Instagram Ads Now Include Mobile Banners

Direct-response tool rolls out internationally

Slowly but surely, Instagram is turning into a direct-response platform for brands, and now calls-to-action look a little bit more like banner ads than highly styled and edited posts.

The Facebook-owned app is rolling out a feature that links ads to profile pages so that when someone clicks on an ad from the news feed, a banner pops up at the bottom of the screen. The banner prompts people to take an action, like to visit a website or download an app. Clicking on the banner pulls up a website within Instagram.

Here is how the experience looks from clicking on an ad.

According to an Instagram rep, so-called "profile taps" will be included in click reporting for advertisers and are rolling out internationally.

In a statement, Instagram said, "We found that Instagrammers were routinely tapping on a company's name from a direct response ad to learn more. Now when that happens, the call-to-action button from that same ad extends to the company's profile page to make it easier for people to discover a business they care about."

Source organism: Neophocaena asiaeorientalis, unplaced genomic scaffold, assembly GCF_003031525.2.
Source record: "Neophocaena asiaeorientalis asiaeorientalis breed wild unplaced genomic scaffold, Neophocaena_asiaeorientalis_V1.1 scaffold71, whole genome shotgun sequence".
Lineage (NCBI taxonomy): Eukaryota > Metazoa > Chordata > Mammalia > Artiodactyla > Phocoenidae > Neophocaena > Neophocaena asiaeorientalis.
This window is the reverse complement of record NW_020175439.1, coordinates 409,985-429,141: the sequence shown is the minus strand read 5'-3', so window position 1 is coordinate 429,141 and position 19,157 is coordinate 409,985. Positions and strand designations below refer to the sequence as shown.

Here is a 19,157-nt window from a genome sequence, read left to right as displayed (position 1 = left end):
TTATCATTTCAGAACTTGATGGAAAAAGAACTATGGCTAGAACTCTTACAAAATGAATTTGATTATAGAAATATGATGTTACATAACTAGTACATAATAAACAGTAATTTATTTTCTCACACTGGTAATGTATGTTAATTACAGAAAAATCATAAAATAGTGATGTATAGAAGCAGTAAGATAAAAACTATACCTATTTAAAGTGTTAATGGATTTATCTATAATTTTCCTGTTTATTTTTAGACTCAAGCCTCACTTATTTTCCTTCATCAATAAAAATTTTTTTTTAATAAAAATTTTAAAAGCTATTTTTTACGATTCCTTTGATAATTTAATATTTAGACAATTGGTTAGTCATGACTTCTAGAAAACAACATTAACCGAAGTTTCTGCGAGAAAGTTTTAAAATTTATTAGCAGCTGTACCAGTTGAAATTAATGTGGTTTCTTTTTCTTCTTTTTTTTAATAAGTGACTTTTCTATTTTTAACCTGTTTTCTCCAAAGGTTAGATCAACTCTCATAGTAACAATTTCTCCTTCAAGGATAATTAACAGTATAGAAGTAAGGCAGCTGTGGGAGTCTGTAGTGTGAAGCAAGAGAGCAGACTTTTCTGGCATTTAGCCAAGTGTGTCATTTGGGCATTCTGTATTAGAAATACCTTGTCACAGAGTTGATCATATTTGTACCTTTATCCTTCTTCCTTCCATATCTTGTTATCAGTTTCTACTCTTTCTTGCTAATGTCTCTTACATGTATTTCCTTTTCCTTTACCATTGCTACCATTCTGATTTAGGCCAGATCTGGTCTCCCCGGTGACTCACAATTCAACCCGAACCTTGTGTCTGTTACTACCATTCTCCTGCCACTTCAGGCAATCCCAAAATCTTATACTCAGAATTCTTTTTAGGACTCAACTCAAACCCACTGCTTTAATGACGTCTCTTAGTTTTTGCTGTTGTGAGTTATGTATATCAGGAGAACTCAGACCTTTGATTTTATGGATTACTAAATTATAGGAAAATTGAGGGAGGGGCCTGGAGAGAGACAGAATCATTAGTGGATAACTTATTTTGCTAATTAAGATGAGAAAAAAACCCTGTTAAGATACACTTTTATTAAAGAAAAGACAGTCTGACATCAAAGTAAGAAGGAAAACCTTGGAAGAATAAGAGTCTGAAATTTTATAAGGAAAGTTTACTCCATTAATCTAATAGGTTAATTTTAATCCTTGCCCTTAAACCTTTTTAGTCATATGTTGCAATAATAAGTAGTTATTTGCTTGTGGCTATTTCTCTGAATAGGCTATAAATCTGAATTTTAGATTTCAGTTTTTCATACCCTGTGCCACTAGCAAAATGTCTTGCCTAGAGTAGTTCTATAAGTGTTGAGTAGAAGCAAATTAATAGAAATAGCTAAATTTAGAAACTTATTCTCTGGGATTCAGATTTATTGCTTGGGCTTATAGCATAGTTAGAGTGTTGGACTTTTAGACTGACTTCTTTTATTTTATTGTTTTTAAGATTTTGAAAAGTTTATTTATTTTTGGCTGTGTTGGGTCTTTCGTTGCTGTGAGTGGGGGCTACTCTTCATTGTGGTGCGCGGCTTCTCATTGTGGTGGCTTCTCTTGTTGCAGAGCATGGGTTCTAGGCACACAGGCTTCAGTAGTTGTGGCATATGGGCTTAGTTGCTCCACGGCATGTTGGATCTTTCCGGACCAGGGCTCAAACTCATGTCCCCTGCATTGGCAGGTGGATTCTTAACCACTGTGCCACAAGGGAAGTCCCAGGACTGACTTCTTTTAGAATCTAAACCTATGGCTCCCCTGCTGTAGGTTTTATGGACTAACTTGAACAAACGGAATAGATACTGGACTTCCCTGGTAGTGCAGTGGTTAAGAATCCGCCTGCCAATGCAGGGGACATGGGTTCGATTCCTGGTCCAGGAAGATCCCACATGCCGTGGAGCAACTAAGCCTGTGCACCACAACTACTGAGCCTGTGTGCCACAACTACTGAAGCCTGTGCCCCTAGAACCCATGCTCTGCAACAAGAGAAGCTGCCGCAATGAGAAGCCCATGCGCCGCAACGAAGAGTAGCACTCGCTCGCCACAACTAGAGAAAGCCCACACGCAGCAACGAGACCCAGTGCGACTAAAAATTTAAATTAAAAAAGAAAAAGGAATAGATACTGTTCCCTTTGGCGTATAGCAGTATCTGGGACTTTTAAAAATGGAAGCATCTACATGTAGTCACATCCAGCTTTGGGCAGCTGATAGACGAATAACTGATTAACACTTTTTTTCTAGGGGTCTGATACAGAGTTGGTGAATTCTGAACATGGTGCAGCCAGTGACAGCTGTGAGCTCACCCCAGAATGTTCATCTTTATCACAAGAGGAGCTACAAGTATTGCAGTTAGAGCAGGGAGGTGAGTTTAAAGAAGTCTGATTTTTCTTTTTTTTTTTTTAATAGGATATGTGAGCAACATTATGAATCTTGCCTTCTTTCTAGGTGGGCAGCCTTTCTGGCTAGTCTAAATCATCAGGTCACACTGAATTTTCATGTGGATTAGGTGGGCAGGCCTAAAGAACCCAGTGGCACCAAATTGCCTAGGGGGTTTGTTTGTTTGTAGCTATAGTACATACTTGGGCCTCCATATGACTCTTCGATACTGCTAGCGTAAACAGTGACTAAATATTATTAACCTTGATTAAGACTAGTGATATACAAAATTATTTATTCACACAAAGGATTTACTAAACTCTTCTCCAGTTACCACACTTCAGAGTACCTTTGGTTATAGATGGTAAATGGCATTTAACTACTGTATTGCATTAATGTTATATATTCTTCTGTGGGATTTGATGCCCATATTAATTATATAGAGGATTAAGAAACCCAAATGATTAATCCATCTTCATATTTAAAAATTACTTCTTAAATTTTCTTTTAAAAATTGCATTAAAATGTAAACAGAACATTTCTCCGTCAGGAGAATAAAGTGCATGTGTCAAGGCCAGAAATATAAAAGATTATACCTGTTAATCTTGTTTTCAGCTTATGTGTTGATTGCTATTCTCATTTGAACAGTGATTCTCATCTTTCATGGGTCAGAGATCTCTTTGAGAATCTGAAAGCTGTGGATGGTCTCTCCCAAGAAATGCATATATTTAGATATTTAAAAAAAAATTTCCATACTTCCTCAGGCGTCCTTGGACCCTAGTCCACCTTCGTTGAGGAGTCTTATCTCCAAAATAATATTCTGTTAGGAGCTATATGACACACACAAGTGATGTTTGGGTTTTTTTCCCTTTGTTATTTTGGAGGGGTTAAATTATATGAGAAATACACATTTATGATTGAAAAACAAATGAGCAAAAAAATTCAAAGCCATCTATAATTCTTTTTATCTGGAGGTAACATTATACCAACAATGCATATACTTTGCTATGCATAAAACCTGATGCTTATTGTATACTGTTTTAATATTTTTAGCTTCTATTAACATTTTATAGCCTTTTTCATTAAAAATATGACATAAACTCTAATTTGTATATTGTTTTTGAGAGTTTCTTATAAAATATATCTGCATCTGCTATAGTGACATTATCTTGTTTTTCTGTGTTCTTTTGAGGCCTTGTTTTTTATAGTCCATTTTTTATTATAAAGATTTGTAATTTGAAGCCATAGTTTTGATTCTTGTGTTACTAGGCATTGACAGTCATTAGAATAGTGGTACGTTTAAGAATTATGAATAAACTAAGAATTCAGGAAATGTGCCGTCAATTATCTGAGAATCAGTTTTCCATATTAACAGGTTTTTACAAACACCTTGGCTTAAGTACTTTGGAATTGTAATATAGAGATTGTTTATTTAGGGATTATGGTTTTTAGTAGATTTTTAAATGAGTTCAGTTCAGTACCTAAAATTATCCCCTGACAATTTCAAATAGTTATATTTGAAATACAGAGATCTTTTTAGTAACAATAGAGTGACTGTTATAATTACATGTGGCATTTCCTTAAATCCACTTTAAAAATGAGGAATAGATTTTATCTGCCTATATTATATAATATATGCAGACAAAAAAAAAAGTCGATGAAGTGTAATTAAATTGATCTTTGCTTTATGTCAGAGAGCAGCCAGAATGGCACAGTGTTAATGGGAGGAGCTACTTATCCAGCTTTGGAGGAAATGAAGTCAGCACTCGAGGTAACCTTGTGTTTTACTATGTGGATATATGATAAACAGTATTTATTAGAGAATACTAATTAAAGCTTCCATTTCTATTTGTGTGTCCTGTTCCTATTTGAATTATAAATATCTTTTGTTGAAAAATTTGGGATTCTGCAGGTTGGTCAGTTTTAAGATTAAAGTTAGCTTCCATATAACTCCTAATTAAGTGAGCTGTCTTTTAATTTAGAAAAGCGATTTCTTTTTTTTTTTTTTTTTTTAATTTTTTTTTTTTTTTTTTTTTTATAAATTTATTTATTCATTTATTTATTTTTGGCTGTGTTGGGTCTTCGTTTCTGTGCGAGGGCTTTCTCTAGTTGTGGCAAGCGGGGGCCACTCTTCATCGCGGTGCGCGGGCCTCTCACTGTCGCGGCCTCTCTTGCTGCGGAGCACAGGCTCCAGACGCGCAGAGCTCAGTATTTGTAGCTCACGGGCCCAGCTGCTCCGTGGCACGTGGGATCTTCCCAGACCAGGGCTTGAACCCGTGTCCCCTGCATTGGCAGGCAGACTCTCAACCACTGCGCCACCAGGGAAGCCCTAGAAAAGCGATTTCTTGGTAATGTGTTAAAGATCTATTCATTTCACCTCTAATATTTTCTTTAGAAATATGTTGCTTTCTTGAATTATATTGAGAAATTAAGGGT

The call-to-action is Instagram's latest step in turning the mobile app into a direct response channel for marketers since opening up its API last year.

In May, Instagram launched an ad format akin to Facebook's retargeted promos that lets brands show ads for unpurchased items left in shopping carts. Advertisers have uploaded information about 2.5 billion products into Facebook's ad platform, and in early tests, 440 million saw the so-called dynamic ads.

Instagram also reports that more than 200,000 businesses now advertise every month.

Meanwhile, Instagram continues to grow with more than 400 million monthly active users who spend an average of 21 minutes with the app every day, uploading 80 million photos per day and "liking" 3.5 billion photos and videos a day.

In response to the growth, the app started rolling out its long-awaited algorithm last week that reorders photos and videos based on a user's interests instead of chronologically, similar to how Facebook and Twitter prioritize posts.